Department warns students of scam emails


Ryan Ash

Technology Services Chief Communications Officer Jason Choi explains how he and his colleagues combat scam emails sent to Illinois students on Tuesday.

By Salem Isaf, Staff Writer

Everyone with an email account is susceptible to phishing or scam emails. University students and faculty are prime targets for potential attackers posing as fellow staff, faculty or even businesses looking for interns. While some are easy to spot and avoid, others can be quite difficult upon first glance. 

James Planey, doctoral candidate in Education, recently received a scam email and posted a warning based on his experience to Reddit for other students. 

“It was from a completely different department, so I figured if I got it, then other people were probably getting it,” Planey said. “Since it was early enough, I figured if I gave people a head’s up, then hopefully they wouldn’t click it.”

The email Planey received appeared to be from a faculty address and had the University logo attached. The scammer also included a fake Technology Services email, asking Planey to upgrade his email account. Upon further inspection, he realized there was a typo in the email address for Tech Support, and the links included didn’t actually redirect anywhere. 

“First thing I did was call the tech support help desk,” Planey said. “They said they knew about it and were taking care of it.”

Technology Services is responsible for taking care of issues regarding University emails and accounts, dealing with scam emails on a regular basis. Just between August and October of last semester, the University saw over one billion emails enter its servers.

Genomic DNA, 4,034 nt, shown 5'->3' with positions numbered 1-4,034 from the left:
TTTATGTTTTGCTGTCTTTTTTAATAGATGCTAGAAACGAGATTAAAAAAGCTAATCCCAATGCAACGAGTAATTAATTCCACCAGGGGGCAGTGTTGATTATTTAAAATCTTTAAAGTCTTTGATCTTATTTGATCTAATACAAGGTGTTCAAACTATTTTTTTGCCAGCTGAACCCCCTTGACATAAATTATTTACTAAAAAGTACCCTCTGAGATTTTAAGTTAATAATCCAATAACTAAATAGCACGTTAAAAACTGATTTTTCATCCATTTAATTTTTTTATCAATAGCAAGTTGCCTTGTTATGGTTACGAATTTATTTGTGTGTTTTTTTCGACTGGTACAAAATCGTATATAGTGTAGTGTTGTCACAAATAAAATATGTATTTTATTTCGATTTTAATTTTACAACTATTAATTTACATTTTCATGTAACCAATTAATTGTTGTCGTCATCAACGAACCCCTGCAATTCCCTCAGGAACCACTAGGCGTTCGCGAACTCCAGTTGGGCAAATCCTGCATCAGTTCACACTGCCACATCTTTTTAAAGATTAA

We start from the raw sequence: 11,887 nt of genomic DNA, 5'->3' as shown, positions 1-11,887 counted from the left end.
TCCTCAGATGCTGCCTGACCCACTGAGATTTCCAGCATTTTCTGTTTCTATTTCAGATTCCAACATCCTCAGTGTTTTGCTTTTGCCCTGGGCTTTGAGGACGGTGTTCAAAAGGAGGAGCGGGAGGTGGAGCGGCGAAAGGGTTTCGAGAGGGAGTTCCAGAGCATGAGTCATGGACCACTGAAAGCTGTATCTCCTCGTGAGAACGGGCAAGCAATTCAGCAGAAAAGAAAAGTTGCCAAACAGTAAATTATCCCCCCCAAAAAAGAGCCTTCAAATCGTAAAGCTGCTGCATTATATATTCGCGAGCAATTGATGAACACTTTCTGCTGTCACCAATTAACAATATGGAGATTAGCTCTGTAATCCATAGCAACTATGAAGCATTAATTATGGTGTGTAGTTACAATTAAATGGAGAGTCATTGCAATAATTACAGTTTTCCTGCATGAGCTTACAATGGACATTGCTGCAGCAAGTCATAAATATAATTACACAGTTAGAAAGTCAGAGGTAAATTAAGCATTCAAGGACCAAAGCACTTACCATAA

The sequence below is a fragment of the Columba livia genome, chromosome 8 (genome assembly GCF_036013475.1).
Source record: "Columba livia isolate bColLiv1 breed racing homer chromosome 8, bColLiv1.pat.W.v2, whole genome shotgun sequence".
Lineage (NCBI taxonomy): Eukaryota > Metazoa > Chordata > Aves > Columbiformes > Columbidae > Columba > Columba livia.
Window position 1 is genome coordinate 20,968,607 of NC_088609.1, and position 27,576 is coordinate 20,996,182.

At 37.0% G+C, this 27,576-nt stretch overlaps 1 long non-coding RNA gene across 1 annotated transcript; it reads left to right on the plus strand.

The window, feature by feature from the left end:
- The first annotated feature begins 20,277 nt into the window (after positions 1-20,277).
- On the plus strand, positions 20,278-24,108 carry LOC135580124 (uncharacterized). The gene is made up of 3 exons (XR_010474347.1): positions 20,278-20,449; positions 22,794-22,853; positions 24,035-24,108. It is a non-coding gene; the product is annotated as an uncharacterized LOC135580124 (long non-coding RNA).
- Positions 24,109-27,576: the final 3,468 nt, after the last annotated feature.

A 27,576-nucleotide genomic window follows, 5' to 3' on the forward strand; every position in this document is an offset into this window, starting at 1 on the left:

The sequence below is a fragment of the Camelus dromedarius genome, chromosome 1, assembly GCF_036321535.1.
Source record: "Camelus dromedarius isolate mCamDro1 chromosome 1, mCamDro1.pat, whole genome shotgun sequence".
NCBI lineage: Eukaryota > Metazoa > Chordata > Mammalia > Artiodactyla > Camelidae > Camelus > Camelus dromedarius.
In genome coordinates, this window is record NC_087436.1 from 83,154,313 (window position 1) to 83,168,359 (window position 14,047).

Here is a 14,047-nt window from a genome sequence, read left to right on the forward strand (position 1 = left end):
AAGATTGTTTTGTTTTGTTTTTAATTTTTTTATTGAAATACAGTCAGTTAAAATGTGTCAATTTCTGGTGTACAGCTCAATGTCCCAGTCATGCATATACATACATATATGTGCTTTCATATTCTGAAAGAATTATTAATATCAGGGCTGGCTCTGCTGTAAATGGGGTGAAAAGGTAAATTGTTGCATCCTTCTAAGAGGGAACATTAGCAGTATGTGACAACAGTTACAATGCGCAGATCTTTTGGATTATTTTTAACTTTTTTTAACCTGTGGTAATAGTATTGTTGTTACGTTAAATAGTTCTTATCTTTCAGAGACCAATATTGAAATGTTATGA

Jason Choi, chief communications officer of the Communications and Marketing Team at Technology Services, said for every one scam email a student sees, about nine are filtered out by the department.

“We’re always on the lookout for the next threat or potential threat to make sure we have processes in place to limit that impact,” Choi said. “Every time something new comes up, we take that as an opportunity to learn.”

Technology Services uses each new scam email that comes in to update their filters or add the email addresses to block lists.

There are two main ways these scams are sent. They are either from a staff or faculty member who’s email has been compromised or spoofed or from scammers posing as businesses or organizations that frequently interact with the University.

“Those are the ones that take a little bit more effort to maybe put in a logo or make it look more official,” Choi said. “They almost get the right contact information, but something still feels a little bit off.” 

Choi said attackers tend to get a feel for the flow of University schedules, leading to more scam emails in inboxes with more regularly received emails. These are usually seen at the beginning of semesters and early in the morning at the beginning of normal business hours.

If you think your email may have been compromised, Technology Services advises your first steps to be immediately changing your University email password, as well as any other service you might use the same password for.

Another way to stay on the lookout for different types of email scams on campus is to check Phishing Alerts, a blog page run by Technology Services which posts confirmed phishing attempts from University email accounts. 

“Often (phishing emails) will have this urgency and scary type messages that can make people a little more susceptible to them,” Choi said. “That’s why it’s important to take that extra time to double-check what and who is sending this email.”

[email protected]